Bacteriological profile of diabetic foot

Priti Shah, Mridula Eswarawaka, Dinesh Anne, Sai Charan Reddy M., Pranjal Shah, Neha Srivastava


Foot infections in patients with diabetes mellitus are a major cause of morbidity, can lead to gangrene and ultimately amputation of the limb. Aim of the study was to determine the type of microorganisms isolated from the Diabetic foot ulcer and antibiotic resistance pattern. We have included 50 patients having diabetic foot ulcers of Wagner's grade 1 or above in our study. Debrided tissue, pus, or swabs from the base of the ulcers were subjected to aerobic and anaerobic culture. The organisms were identified, and further antibiotic sensitivity was conducted. Seventy-two aerobic and 13 anaerobic organisms were isolated. Among the aerobic and anaerobic bacteria isolated, most predominant organisms were S. aureus and Bacteroides spp.; respectively.  Of the S. aureus, 77.8% were methicillin resistant, while 42.1% of gram-negative Enterobacteriaceae were extended spectrum beta-lactamase (ESBL) positive. Klebsiella spp. was the highest ESBL producer. Acinetobacter spp. was the highest MBL producer. Most sensitive drugs for S. aureus were linezolid, vancomycin and amikacin. Gram-negative bacteria were mostly sensitive to piperacillin-tazobactam and amikacin. Pseudomonas spp. were usually sensitive to meropenem, piperacillin -tazobactam. Acinetobacter spp. was sensitive to colistin, tigecycline. As diabetic ulcers are often infected by multidrug-resistant bacteria, a knowledge of the common bacterial pathogens implicated as well as their sensitivity pattern helps the clinician to choose the proper antibiotic for a timely treatment.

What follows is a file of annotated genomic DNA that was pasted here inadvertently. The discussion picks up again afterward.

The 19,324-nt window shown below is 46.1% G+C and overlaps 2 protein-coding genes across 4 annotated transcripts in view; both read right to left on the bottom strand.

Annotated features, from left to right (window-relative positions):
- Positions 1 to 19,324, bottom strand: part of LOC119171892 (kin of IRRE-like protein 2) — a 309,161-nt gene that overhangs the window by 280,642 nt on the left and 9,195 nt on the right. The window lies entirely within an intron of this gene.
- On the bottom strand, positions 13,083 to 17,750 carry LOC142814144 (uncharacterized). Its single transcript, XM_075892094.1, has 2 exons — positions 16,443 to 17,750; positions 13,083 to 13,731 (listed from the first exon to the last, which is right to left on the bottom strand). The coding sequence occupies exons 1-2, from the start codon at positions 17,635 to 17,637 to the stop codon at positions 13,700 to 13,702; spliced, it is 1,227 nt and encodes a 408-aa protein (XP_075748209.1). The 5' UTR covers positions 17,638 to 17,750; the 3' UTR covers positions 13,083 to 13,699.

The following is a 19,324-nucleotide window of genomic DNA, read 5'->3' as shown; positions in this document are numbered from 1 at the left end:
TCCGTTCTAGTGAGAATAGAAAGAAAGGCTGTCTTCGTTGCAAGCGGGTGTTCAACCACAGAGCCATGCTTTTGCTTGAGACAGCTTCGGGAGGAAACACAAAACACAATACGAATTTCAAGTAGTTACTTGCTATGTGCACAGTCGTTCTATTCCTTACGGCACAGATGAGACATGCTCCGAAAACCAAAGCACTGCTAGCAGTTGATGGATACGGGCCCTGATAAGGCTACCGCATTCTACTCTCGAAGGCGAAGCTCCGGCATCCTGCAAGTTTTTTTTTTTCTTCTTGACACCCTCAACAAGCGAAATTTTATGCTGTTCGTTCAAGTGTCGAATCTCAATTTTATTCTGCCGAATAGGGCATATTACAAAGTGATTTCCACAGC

Diabetic foot infection, Amoxicillin-clavulanic acid, Cefotaxime, Ceftriaxone, Ceftriaxone-sulbactam, Amikacin, Gentamycin, Linezolid, Azithromycin, Piperacillin-tazobactam

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